i’m really happy grimes posted this and bummed that she felt attacked enough to delete it all. as someone who is asked pretty much daily to defend my earnest appreciation of justin bieber, i too feel mistrustful of/confused by/unable to relate to people who have passionately negative feelings about pop music. being mad at pop music for being popular is like being mad at ice cream for being cold

    also re: beyonce/bob lefsetz this is v relevant

  3. BeccaLynn says:

    Thank you so much for saying this! I’m a writer in love with genre fiction, and I am so fucking tired of being dismissed because I’m not out to write the next Great American Novel. We have our niche, each, and none of us deserves to be belittled because we don’t fit someone’s elevated idea of classicism. Whether you sing pop, rock or opera – I’m for you. Whether you write classic lit, horror or fan fiction, I respect you. If you ever — even once — made anything from nothing, I love you. Cheers, Grimes.

  4. Tim O'Neil says:

    The problem here seems to me the fact that people don’t know how to say they dislike something without it turning into a manifesto. It’s OK to dislike something, I believe strongly, so long as you don’t turn it into a jeremiad against an entire genre (or gender), that’s just sloppy thinking. I can say I dislike Mariah Carey without turning it into an ad hominem attack of someone who obviously works very hard and has legions of devoted fans who do very much like what she does.

  5. I like everything except country and rap (  ゚_ゝ゚)

  6. Brother Phil says:

    Got to agree: chacun a son gout. I*f you like something that’s great, whether it’s a wonderful piece of meaningful art, or enjoyable ear candy. If someone else enjoys something that’s not your thing, then it’s not your thing. Fair enough: end of. As the saying goes, it would be a boring world if we were all the same (and a bit creepy). Harshing someone’s mellow is being a dick – enjoy your thing, and let them enjoy theirs. Enough with the hate already!

    (I know – I’m preaching to the choir here. Haters gotta hate. Maybe they’ll learn one day, if we keep setting a good example).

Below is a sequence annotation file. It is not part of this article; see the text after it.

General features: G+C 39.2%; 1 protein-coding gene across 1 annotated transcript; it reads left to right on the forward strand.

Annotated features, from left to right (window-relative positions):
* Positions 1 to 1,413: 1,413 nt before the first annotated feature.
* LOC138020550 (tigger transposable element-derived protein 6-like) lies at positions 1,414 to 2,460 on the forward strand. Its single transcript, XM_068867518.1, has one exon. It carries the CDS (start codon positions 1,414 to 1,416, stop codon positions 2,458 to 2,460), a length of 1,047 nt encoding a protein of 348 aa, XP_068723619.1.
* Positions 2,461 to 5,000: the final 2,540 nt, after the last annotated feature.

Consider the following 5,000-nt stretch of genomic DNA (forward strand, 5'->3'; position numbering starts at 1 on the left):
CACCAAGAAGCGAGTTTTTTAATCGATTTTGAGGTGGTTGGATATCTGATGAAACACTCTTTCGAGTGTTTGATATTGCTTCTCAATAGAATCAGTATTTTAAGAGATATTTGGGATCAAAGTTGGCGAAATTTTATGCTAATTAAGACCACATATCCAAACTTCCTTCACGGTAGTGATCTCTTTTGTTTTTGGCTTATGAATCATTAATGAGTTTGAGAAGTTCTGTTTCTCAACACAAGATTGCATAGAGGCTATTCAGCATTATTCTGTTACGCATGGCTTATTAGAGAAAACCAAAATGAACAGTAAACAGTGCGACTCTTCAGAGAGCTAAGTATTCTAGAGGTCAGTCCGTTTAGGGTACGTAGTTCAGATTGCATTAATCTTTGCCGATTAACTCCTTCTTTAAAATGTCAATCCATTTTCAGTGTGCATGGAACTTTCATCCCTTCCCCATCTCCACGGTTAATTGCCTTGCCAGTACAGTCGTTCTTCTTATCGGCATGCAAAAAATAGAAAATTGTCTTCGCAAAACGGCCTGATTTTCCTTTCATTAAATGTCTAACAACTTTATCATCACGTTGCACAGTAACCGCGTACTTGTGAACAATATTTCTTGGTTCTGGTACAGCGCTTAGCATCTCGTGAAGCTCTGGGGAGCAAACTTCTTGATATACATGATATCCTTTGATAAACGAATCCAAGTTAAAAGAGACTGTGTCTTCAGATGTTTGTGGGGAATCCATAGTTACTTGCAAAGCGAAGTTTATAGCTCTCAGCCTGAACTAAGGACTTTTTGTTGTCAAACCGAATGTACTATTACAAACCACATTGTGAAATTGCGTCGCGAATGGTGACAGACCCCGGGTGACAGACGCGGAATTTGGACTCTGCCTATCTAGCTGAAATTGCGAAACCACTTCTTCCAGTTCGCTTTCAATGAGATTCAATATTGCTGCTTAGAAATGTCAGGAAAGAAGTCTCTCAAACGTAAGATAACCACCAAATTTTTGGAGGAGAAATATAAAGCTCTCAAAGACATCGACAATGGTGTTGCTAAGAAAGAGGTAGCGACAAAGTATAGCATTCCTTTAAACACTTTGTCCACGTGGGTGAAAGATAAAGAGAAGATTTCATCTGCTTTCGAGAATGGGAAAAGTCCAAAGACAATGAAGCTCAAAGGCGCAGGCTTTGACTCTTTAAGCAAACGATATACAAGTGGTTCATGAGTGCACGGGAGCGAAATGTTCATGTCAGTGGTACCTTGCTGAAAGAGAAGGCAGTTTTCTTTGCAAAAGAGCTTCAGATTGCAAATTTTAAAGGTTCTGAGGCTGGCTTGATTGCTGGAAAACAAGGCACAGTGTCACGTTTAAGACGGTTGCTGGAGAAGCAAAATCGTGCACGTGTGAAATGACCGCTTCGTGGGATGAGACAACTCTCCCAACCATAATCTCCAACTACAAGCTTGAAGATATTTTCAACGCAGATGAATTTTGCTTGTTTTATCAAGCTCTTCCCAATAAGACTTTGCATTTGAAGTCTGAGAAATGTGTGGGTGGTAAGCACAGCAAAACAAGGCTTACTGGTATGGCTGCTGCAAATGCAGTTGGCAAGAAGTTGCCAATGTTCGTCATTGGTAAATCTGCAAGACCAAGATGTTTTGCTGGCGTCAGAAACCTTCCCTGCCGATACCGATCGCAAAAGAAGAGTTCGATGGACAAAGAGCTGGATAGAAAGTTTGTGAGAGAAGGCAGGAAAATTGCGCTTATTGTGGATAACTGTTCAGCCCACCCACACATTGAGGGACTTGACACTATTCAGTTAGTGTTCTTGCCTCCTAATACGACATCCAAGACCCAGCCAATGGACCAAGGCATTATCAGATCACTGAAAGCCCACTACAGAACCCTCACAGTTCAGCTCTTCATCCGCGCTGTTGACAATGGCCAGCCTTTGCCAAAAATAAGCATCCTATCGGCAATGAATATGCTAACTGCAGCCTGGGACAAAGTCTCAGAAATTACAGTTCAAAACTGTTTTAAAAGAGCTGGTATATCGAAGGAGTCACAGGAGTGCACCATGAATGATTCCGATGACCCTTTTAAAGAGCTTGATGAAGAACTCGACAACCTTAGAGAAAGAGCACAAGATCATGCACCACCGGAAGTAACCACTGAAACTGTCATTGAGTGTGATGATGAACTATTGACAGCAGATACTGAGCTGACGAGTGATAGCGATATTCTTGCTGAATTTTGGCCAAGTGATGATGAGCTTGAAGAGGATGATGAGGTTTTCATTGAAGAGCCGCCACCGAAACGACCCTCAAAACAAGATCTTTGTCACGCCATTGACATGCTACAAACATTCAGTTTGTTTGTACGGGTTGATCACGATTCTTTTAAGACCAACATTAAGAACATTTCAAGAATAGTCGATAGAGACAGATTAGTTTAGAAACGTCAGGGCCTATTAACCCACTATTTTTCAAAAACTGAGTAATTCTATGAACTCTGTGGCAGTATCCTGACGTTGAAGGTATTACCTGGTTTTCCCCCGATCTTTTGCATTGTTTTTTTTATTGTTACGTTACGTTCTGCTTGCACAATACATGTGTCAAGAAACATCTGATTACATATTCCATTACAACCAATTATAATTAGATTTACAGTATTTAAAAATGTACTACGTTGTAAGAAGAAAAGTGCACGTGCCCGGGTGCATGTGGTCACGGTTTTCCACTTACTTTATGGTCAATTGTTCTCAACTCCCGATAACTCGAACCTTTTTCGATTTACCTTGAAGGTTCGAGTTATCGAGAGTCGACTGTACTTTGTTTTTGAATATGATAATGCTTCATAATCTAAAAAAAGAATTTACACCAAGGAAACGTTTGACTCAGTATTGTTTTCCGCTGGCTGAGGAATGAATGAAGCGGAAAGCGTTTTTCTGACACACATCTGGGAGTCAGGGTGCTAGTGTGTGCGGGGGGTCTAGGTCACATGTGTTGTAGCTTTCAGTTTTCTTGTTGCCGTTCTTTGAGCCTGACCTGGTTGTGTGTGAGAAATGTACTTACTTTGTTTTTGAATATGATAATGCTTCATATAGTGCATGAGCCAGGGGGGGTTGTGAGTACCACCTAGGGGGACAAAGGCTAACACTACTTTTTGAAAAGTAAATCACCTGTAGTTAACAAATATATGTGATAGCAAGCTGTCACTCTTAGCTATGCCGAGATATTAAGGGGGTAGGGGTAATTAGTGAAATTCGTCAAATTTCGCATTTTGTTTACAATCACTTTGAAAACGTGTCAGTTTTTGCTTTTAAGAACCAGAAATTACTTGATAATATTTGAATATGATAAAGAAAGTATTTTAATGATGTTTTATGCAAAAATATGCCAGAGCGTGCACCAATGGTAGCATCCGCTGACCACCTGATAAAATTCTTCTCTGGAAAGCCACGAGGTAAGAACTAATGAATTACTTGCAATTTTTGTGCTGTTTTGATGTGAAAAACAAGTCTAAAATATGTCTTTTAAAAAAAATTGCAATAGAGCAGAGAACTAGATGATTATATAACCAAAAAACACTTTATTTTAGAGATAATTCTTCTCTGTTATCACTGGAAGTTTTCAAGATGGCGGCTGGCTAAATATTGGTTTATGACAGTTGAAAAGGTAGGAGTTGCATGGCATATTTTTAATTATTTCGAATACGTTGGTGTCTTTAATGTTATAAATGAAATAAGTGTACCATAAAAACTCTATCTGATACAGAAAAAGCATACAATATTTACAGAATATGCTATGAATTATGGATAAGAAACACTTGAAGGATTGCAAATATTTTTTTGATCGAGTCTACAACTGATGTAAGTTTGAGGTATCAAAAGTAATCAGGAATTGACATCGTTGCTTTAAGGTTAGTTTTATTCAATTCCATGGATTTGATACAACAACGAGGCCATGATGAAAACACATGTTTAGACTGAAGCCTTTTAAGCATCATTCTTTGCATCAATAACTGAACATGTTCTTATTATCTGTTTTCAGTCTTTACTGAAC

7. mark says:

    Frankly, it’s not that R&B and hip-hop are too pop (as it’s supposedly understood by these people: i.e. easily digestible and unchallenging), it’s that they’re often too innovative and downright weird for a lot of their detractors. Then add a tough woman to the mix… and, well, you can see why these fools don’t like Nicky Minaj.

    Yep, fucking sexist, conservative fools.

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  9. Agree. I’ve spent most of my adult life not listening to Top 40 but some of it is inescapable, and some of it terrific and perhaps necessary to experience to really understand what music is like now and how it’s evolving. Push comes to shove, “Somebody That I Used to Know” or “Pumped-Up Kicks” are more pleasurable to me than most of Animal Collective or Tim Hecker or The Weeknd. I credit Sean’s unabashed enthusiasm for Beyonce and other pop acts as well as those Matthew Perpetua annual survey playlists for exposing me to a lot of good pop/dance/”mainstream” stuff, or reminding me of stuff I had forgotten I knew and liked. Not to mention that my kids can’t stand most of what I put on in the car and make me change to the radio. Music is as essential as protein. If you’re getting it in steak or oysters or soy, who am I to judge? That is, one’s definition of music being good or bad shouldn’t be based on whether it’s popular, on a major label, written or produced by multiple people, etc.